On the same day that Republican Secretary of State Paul Pate finally revealed his “election integrity” bill that aims to make it harder to vote in Iowa, it was revealed that the Dallas County Auditor had left 5,842 ballots uncounted in the November election, 13% of the total votes cast there.
In a bombshell story reported by the Des Moines Register, the Dallas County Auditor acknowledged their failure after the Secretary of State’s office noticed the huge discrepancy. It took until February 1, however, for anyone in the statewide elections office to catch the mistake. Jason Noble writes that it’s unclear if there’s a way to include those votes in the final tally now. It appears the election office ran several batches of absentee ballots through their machines, but didn’t upload the results into the reporting system for the Secretary of State.
Thanks to a huge stroke of luck, none of the final results of any of the races were flipped. The missing votes lined up relatively evenly with the rest of the total tally, meaning no loser should have actually won. But it easily could have created a massive problem, and the fact remains that thousands of Iowans in one of the state’s largest counties did not get their votes counted.
That is insane.
How on earth the Dallas County elections office could make a screw-up of this magnitude is unbelievable. To not count the vote of nearly 6,000 of your county’s residents, accounting for about one out of every three absentee ballots cast, completely undermines the credibility of their office. It’s rank incompetence, and ought to lead to the firing of election officials and the resignation of their county auditor, Julia Helm.
Helm was elected to her first term as Dallas County Auditor this November after handily winning a Republican primary against Cate Bryan and drawing no Democratic challenger for the general election. While she wasn’t the Auditor when this disaster occurred, she did work in the elections office. Helm served as the precinct election official coordinator for the Auditor’s office, where she’s been employed for the past seven years. She ran on that experience in her campaign.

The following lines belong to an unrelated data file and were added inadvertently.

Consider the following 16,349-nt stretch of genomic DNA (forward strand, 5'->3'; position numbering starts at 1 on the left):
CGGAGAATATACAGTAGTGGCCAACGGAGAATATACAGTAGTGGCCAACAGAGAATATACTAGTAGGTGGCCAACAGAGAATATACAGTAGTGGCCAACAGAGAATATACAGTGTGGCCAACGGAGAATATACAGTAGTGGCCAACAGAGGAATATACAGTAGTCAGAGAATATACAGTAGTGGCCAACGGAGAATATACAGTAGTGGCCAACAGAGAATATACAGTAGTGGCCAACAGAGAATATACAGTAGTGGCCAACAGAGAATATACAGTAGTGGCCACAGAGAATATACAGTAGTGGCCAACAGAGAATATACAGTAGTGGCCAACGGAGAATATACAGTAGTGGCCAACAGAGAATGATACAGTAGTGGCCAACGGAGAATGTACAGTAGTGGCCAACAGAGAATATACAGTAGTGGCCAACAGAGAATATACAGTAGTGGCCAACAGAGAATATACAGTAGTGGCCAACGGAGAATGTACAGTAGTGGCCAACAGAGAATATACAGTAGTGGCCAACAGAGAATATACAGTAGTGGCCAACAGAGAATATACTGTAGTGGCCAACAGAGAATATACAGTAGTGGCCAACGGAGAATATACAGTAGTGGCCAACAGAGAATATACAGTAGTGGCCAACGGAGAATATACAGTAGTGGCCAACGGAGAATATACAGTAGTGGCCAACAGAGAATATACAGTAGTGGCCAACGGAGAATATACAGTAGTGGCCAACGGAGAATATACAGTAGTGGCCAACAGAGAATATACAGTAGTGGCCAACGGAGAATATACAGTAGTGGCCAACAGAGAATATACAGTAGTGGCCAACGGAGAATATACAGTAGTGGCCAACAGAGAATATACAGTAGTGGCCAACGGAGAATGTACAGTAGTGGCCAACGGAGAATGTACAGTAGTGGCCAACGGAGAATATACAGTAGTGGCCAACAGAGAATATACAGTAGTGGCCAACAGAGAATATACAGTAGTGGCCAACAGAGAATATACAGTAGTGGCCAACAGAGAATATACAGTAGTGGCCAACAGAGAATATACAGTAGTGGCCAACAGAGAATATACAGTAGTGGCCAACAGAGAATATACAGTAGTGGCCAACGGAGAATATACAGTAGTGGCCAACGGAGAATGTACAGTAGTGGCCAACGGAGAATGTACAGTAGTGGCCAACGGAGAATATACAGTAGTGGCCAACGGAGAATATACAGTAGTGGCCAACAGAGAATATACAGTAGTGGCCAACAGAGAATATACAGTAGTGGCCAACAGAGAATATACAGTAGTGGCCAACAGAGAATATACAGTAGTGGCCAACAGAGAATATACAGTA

As long as she remains in office, Dallas County voters simply cannot trust that their votes will be counted. Yes, discrepancies in the final vote tallies sometimes happen due to various circumstances, including through “human error.” But I can’t ever remember a situation in Iowa where an elections office literally didn’t report 13% of the votes they received. It’s additionally troubling for Helm that this wasn’t discovered – or at least not made public – until months after the election.
“It’s a shame that we’re 8 days into February and this monumental human error was just noticed,” former Iowa House candidate Scott Heldt told Starting Line. He netted an increase of 43 votes in his race against Clel Balder. “150 ‘missing’ votes could have been the difference in having 2 very different voices on key policy votes in the Legislature. Let me clarify this isn’t an issue of fraudulent voting or the need for tougher voter laws. This is an issue with people doing their civic duty and an elected official failing to uphold the sanctity and security of our elections. Simply unacceptable.”
Dallas County recorded 38,588 votes in the presidential election, when the total with the missing ballots should have amounted to 44,430. It’s possible election officials didn’t notice the problem since it was still an increase over the 2012 total vote of 38,184.
However, Dallas County, which includes the western suburbs of the Des Moines metro, is the fastest-growing county in the state. The county added 13,996 residents between 2010 and 2015 alone. There absolutely should have been a significant increase in their vote totals over 2012, and the fact that there wasn’t ought to have raised alarm bells with local and state officials.
It’s also incredibly rich that Secretary Pate is continuing his crusade of adding new restrictions to the Iowa voting process in the name of “election integrity,” while his office missed for months the undercounting of thousands of votes in a major county. Do they have no process to compare final turnout to estimated turnout, in which they could investigate when numbers appear off?
This will go down as one of the biggest embarrassments in recent Iowa electoral history. Nearly 6,000 voters were disenfranchised by the incompetence of local elections staff and a Secretary of State’s office that failed to discover it in time. Maybe Republicans like Paul Pate should get their own houses in order before they ram through vast changes to Iowa elections laws that scapegoat problems that don’t exist.
by Pat Rynard